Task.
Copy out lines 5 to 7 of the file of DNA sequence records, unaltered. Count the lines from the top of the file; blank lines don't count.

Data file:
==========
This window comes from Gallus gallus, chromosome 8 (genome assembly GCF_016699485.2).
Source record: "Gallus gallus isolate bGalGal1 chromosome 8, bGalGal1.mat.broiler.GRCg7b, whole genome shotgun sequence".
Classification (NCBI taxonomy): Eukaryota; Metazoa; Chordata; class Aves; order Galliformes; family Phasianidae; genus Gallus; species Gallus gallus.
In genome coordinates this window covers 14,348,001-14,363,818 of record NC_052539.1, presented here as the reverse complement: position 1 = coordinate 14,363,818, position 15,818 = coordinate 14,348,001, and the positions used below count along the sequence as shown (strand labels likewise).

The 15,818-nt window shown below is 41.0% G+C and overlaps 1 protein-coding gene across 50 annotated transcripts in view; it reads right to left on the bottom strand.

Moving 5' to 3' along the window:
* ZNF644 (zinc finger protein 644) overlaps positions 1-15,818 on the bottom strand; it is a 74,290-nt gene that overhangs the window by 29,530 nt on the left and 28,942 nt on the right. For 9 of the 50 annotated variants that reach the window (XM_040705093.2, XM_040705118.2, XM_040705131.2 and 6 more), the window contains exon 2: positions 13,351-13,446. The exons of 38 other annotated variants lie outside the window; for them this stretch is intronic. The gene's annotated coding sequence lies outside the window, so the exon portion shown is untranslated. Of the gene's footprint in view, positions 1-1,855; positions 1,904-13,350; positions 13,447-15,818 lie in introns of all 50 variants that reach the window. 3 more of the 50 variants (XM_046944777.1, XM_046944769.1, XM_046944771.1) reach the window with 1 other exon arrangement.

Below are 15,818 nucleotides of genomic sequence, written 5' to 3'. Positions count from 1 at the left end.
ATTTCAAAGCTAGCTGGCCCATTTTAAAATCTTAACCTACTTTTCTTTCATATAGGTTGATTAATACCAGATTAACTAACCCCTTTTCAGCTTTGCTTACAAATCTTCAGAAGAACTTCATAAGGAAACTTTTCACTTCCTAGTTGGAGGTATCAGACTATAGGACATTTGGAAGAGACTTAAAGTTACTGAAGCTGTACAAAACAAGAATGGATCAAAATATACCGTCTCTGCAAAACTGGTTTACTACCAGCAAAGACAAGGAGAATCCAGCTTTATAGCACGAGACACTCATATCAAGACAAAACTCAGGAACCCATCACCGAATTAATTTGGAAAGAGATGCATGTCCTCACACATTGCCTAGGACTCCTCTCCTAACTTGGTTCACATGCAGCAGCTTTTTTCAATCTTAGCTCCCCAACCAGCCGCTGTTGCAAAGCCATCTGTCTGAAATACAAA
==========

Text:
The 15,818-nt window shown below is 41.0% G+C and overlaps 1 protein-coding gene across 50 annotated transcripts in view; it reads right to left on the bottom strand.

Moving 5' to 3' along the window:
* ZNF644 (zinc finger protein 644) overlaps positions 1-15,818 on the bottom strand; it is a 74,290-nt gene that overhangs the window by 29,530 nt on the left and 28,942 nt on the right. For 9 of the 50 annotated variants that reach the window (XM_040705093.2, XM_040705118.2, XM_040705131.2 and 6 more), the window contains exon 2: positions 13,351-13,446. The exons of 38 other annotated variants lie outside the window; for them this stretch is intronic. The gene's annotated coding sequence lies outside the window, so the exon portion shown is untranslated. Of the gene's footprint in view, positions 1-1,855; positions 1,904-13,350; positions 13,447-15,818 lie in introns of all 50 variants that reach the window. 3 more of the 50 variants (XM_046944777.1, XM_046944769.1, XM_046944771.1) reach the window with 1 other exon arrangement.